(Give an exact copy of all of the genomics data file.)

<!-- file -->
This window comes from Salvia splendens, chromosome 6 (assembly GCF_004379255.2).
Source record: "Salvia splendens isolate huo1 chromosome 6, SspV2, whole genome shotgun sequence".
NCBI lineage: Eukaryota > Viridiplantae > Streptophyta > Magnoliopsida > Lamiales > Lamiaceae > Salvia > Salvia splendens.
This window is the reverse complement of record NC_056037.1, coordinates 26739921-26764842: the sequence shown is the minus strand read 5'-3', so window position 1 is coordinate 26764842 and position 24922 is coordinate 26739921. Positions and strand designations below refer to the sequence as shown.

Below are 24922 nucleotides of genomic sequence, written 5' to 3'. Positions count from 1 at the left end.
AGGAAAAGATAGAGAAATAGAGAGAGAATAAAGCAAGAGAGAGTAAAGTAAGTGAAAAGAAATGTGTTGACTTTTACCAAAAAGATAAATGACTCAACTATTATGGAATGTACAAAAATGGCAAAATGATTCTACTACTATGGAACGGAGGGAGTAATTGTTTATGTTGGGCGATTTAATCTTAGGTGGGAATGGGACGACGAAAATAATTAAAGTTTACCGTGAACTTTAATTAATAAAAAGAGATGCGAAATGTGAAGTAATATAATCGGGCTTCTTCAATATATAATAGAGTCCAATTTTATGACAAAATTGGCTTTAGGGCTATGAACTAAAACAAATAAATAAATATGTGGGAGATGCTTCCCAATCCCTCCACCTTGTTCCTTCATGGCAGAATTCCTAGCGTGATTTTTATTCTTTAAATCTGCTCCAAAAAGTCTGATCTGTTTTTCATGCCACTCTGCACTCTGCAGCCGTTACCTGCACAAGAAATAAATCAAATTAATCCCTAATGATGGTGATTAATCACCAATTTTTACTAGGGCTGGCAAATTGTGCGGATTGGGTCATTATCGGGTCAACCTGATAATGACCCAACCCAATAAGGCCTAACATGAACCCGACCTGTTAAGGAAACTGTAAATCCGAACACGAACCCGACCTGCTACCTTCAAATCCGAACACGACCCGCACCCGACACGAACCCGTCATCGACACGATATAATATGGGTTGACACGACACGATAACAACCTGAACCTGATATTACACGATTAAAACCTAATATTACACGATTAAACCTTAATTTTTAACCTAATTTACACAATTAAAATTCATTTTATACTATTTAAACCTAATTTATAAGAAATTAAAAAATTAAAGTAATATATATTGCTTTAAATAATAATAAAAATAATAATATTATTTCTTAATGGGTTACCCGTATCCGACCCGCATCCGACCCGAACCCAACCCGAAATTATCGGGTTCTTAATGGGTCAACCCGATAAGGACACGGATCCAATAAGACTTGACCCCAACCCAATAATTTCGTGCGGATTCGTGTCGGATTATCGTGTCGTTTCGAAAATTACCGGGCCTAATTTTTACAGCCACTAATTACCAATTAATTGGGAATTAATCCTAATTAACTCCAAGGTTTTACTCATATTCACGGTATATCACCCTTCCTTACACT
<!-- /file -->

This window comes from Salvia splendens, chromosome 6 (assembly GCF_004379255.2).
Source record: "Salvia splendens isolate huo1 chromosome 6, SspV2, whole genome shotgun sequence".
NCBI lineage: Eukaryota > Viridiplantae > Streptophyta > Magnoliopsida > Lamiales > Lamiaceae > Salvia > Salvia splendens.
This window is the reverse complement of record NC_056037.1, coordinates 26739921-26764842: the sequence shown is the minus strand read 5'-3', so window position 1 is coordinate 26764842 and position 24922 is coordinate 26739921. Positions and strand designations below refer to the sequence as shown.

Below are 24922 nucleotides of genomic sequence, written 5' to 3'. Positions count from 1 at the left end.
AGGAAAAGATAGAGAAATAGAGAGAGAATAAAGCAAGAGAGAGTAAAGTAAGTGAAAAGAAATGTGTTGACTTTTACCAAAAAGATAAATGACTCAACTATTATGGAATGTACAAAAATGGCAAAATGATTCTACTACTATGGAACGGAGGGAGTAATTGTTTATGTTGGGCGATTTAATCTTAGGTGGGAATGGGACGACGAAAATAATTAAAGTTTACCGTGAACTTTAATTAATAAAAAGAGATGCGAAATGTGAAGTAATATAATCGGGCTTCTTCAATATATAATAGAGTCCAATTTTATGACAAAATTGGCTTTAGGGCTATGAACTAAAACAAATAAATAAATATGTGGGAGATGCTTCCCAATCCCTCCACCTTGTTCCTTCATGGCAGAATTCCTAGCGTGATTTTTATTCTTTAAATCTGCTCCAAAAAGTCTGATCTGTTTTTCATGCCACTCTGCACTCTGCAGCCGTTACCTGCACAAGAAATAAATCAAATTAATCCCTAATGATGGTGATTAATCACCAATTTTTACTAGGGCTGGCAAATTGTGCGGATTGGGTCATTATCGGGTCAACCTGATAATGACCCAACCCAATAAGGCCTAACATGAACCCGACCTGTTAAGGAAACTGTAAATCCGAACACGAACCCGACCTGCTACCTTCAAATCCGAACACGACCCGCACCCGACACGAACCCGTCATCGACACGATATAATATGGGTTGACACGACACGATAACAACCTGAACCTGATATTACACGATTAAAACCTAATATTACACGATTAAACCTTAATTTTTAACCTAATTTACACAATTAAAATTCATTTTATACTATTTAAACCTAATTTATAAGAAATTAAAAAATTAAAGTAATATATATTGCTTTAAATAATAATAAAAATAATAATATTATTTCTTAATGGGTTACCCGTATCCGACCCGCATCCGACCCGAACCCAACCCGAAATTATCGGGTTCTTAATGGGTCAACCCGATAAGGACACGGATCCAATAAGACTTGACCCCAACCCAATAATTTCGTGCGGATTCGTGTCGGATTATCGTGTCGTTTCGAAAATTACCGGGCCTAATTTTTACAGCCACTAATTACCAATTAATTGGGAATTAATCCTAATTAACTCCAAGGTTTTACTCATATTCACGGTATATCACCCTTCCTTACACT